Our dessert trays contain seven variations on the kiss cookie:
  • Peanut butter cookie with a milk chocolate kiss
  • Butter pecan cookie with a caramel kiss and a sprinkling of sea salt
  • Chocolate cookie coated in powdered sugar with a mint truffle kiss
  • Chocolate cookie coated in granulated sugar with a candy cane kiss
  • Chocolate cookie with marshmallow fluff and a cocoa kiss
  • Cherry cookie with a dark chocolate kiss
  • Pistachio cookie with a white and milk chocolate hug

Happy Christmas!

Sunday, December 14, 2008

The Literary Cookie Season

Later this week I'll be whipping up a batch or two of shortbread for a tea party in celebration of Jane Austen's birthday. It may seem an unnecessary occasion to celebrate, but really, when it comes to excuses for baking cookies of all varieties, what better excuse than something literary? Books and bite-size treats seem to go hand in hand, especially when little cookies allow the reader to indulge without huge threat of pages sticking together as a result of jam hands. At least in theory.

Also in favor of a literary cookie is the fact that so many cookies exist that one can generally appropriately match a treat to the text in question. A prime example: Russian tea cakes to celebrate the final discussion of Tolstoy's War and Peace in my friend's lit class. That's what we made last Tuesday, and I heard they were a hit. There's something remarkable about having a satisfied mind and satisfied palate.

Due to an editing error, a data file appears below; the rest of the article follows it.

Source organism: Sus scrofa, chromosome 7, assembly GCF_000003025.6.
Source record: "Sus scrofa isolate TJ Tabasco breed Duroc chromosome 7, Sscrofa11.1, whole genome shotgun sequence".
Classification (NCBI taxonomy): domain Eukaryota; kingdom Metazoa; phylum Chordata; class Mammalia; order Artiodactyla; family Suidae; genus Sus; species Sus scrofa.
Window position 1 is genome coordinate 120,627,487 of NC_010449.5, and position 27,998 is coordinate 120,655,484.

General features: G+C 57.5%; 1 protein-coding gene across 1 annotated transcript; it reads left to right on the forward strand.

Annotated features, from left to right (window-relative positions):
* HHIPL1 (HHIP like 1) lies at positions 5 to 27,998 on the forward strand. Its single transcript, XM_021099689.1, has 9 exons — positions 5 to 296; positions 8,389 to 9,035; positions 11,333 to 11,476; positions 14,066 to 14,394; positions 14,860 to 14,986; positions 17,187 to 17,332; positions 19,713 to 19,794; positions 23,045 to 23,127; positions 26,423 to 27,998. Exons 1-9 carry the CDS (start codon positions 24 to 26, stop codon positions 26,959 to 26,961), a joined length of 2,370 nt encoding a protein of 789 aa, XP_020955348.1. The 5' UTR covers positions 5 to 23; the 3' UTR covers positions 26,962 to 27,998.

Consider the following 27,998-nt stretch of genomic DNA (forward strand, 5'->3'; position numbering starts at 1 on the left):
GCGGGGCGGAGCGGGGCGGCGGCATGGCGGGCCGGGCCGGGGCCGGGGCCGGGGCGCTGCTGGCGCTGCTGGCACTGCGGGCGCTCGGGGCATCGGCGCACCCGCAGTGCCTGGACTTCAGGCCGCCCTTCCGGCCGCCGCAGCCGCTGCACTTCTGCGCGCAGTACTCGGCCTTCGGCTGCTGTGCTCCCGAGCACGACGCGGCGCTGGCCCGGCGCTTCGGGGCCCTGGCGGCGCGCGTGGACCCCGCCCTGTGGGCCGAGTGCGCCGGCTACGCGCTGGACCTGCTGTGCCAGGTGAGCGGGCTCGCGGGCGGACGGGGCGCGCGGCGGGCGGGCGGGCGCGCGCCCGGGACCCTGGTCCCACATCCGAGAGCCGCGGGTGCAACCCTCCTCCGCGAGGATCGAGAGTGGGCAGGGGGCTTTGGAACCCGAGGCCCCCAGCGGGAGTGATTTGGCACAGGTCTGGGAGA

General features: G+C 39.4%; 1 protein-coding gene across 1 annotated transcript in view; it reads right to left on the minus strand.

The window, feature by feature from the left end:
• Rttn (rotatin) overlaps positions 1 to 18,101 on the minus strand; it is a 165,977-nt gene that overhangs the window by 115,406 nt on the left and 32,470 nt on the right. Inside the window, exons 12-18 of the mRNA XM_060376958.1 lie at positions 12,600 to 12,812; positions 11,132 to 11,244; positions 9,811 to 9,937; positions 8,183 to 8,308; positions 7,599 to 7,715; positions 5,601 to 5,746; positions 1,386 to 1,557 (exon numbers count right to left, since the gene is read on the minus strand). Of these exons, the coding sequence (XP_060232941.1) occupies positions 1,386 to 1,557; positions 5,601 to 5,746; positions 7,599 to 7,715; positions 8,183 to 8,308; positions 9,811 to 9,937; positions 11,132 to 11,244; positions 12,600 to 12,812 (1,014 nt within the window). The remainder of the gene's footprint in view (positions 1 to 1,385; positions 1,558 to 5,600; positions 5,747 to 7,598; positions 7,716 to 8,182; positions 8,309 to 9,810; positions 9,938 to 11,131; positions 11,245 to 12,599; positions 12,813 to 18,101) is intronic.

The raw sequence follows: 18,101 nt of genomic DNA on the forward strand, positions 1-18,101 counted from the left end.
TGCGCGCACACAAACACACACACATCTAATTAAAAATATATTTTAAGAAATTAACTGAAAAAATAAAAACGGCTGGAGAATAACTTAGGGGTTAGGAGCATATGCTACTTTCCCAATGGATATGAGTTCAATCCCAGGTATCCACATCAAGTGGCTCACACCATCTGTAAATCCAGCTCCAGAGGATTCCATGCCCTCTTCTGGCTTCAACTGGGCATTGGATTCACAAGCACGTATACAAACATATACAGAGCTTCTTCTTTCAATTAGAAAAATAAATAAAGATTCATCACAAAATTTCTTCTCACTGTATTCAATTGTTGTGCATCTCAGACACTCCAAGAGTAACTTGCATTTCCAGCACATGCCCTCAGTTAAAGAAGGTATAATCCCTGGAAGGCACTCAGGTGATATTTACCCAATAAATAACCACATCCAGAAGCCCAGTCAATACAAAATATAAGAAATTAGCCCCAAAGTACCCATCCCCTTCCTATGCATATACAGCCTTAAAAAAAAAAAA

What cookie/book pairings can you think of?

Russian Tea Cakes

1 c butter
2 c powdered sugar
2 tsp vanilla
2 c flour
1 c pecans, finely ground

Beat the butter (at room temperature) until it is fluffy. Add 1/2 c of the powdered sugar and the vanilla to the butter and beat the mixture until well-blended. Beat in the flour, then beat in the nuts.
Wrap the dough in plastic wrap and chill for at least 30 minutes in the fridge.
Preheat the oven to 350 degrees Fahrenheit. Roll the dough into medium uniform balls and place on a parchment-papered cookie sheet. Bake each batch 18 minutes, then allow the cakes to cool 5 minutes on the baking sheet.
Toss the still-warm cookies in the remaining powdered sugar and set on a cooling rack until fully cool. Store in an air-tight container.

Sunday, December 7, 2008

Sunday in December

How does a good student spend the Sunday before the last week of college classes for the semester? I would guess not by cooking all day, like I did. But alas, the holiday season means holiday treats as gifts. And I'll be darned if the girl doing her thesis on food doesn't turn out some tasty morsels for her friends to enjoy.

I started off today with some wonderful shortbread bites, quite reminiscent of Scotland if I do say so myself. Try them. They're worth making a bit of a mess first thing Sunday morning.

Elfin Shortbread Bites
from the New Better Homes and Gardens Cook Book

1 1/4 c flour
3 tbsp sugar
1/2 c butter
2 tbsp colored sprinkles

Whisk together the flour and sugar in a medium bowl. Cut in the butter using a pastry blender (or, lacking one as I was, your hands) until the mixture resembles fine crumbs and starts to cling. Stir in the sprinkles, and form the mixture into a ball and knead until smooth.
Roll or pat the dough onto a parchment-papered cookie sheet until about 1/2-inch thick. Cut into 1/2-inch squares and separate the squares over the cookie sheet.
Bake in a 325 degree Fahrenheit oven for 15-19 minutes, or until the bottoms start to brown and/or the smell of butter starts to emanate from the oven. Transfer the cookies, on the parchment paper, to a wire rack to cool.